Baghdad: After the US-led invasion of Iraq in 2003 there were hopes its millennium-old capital Baghdad could rise again from the ashes, but construction sites have remained idle as if time stood still. For 15 years promises of rebuilding infrastructure in the second most populous Arab capital have fallen through and a multitude of projects have been shelved.
Baghdad’s skyline is dotted with the desolate sights of rusting cranes, while roads and bridges are gutted with potholes and craters from lack of maintenance. Even the emblematic Fardous (paradise) Square, where a giant effigy of dictator Saddam Hussein was symbolically pulled down with the help of US Marines, remains to be revamped.
Infrastructure across Baghdad, a city of 900 square kilometres (350 square miles), is in dire need of repairs. “Industry, education, health, agriculture… everything is now worse than it was during Saddam’s rule,” said businessman Sadeq al-Shomari. In 2004 and again in 2007, international conferences were organised to rebuild Iraq and donors pledged massive funds for projects that have never materialised.
Some of the funds allocated to rebuilding Baghdad have disappeared, according to Transparency International which ranks Iraq as the 12th most corrupt country in the world.
– ‘40,000 thieves’ –
Teacher Zuheir Ouasmi blames it on corrupt officials who he says have pilfered Iraqi coffers, comparing his country’s woes to the folk tale “Ali Baba and the Forty Thieves”. Before 2003 “the wealth of Ali Baba was in the hands of the dictator but now 40,000 thieves have take over Ali Baba’s cave and the treasure”, he said. As Baghdad’s infrastructure worsens, its population has swelled mainly due to an influx of people who fled conflict zones elsewhere in Iraq to settle in the capital.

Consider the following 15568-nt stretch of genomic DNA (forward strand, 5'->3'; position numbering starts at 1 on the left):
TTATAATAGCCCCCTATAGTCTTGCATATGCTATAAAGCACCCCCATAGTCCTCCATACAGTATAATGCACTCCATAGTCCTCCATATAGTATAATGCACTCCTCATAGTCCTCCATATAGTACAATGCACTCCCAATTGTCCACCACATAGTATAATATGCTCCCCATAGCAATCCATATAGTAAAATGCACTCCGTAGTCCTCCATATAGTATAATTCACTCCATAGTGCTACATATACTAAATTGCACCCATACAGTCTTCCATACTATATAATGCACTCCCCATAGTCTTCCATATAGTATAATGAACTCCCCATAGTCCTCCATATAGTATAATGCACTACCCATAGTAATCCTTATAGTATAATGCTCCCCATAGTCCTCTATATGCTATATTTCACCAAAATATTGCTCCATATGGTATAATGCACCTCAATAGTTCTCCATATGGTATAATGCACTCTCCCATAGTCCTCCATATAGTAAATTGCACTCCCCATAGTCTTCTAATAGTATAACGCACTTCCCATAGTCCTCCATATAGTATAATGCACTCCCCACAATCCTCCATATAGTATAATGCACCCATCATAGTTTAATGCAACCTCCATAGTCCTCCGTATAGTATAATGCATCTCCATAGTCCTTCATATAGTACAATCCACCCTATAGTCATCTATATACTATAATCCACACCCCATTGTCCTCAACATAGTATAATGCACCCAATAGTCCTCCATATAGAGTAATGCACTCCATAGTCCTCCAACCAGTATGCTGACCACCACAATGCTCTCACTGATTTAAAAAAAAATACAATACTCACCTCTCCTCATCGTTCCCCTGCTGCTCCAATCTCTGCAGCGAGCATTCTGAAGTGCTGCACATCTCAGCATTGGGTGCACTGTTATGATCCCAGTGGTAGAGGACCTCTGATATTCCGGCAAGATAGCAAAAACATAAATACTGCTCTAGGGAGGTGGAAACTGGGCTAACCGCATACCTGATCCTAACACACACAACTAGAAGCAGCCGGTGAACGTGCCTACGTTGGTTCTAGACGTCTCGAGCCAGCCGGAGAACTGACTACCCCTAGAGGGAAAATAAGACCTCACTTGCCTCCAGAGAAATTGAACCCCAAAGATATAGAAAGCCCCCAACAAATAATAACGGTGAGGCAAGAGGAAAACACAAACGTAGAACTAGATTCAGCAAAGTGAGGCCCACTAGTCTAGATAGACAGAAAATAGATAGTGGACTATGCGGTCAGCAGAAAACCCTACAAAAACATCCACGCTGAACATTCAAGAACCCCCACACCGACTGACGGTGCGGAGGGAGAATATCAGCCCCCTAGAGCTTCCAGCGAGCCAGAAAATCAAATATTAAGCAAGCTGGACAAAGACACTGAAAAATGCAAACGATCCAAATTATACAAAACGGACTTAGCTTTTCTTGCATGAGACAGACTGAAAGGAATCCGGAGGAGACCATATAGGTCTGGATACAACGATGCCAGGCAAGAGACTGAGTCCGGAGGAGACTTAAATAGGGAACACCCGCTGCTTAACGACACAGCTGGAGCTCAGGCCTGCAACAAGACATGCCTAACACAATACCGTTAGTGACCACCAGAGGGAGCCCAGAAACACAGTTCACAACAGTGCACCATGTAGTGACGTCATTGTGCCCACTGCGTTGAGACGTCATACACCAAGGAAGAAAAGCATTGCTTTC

In 2003, the capital was home to 4.7 million but now the population of Baghdad is 7.2 million strong. During that same period the number of cars in the congested city also grew from 250,000 to more than two million vehicles. Daily power cuts plague the population who, in order to keep their refrigerators working and mobile phones charged, must rely on privately-owned generators. The streets of the capital — wracked by years of sectarian violence after the US-led invasion that ousted Saddam and car bomb attacks — are some of the most congested in the world. Cement blocks have been erected to block off roads and render them more secure from 2003 onwards, and restaurants, cafes and shops have also used cement walls and sandbags as protection.
Now that the violence has decreased, hundreds of streets have been reopened but roadblocks manned by security forces are still an obstacle course for motorists and pedestrians alike. The iconic Rashid Street, which was built during World War I and until the 1970s was Baghdad’s answer to the Champs-Elysees in Paris, is now dotted with “cement walls and roadblocks and rubble”, bemoaned US-Iraqi architect Raya Alanie. “It is sad. Everything must be renovated,” she said of Baghdad’s heritage.
– City within a city –
Alanie recalled the heyday of the city, heart of the Abassid Caliphate and the centre of Arab and Muslim civilisation for five centuries.
Baghdad “was the first city to equip homes” along Abu Nawas Avenue which girds the Tigris River, “with solar energy” in the 1980s, when Saddam ruled over the country, she said. The Tigris is the city’s green lung and on the other bank, behind barbed wire and cement fortifications, a small island can be seen. There, in what is known as Baghdad’s Green Zone, the grass is green and traffic along its wide avenues is rare.
The fortified area houses the country’s key institutions and it is where the US troops that invaded Baghdad in 2003 had set up their headquarters in Saddam’s palace. The Green Zone is out of bounds for most Iraqis and only a few are privileged enough to have a pass to enter the area, which is also home to the US and British embassies.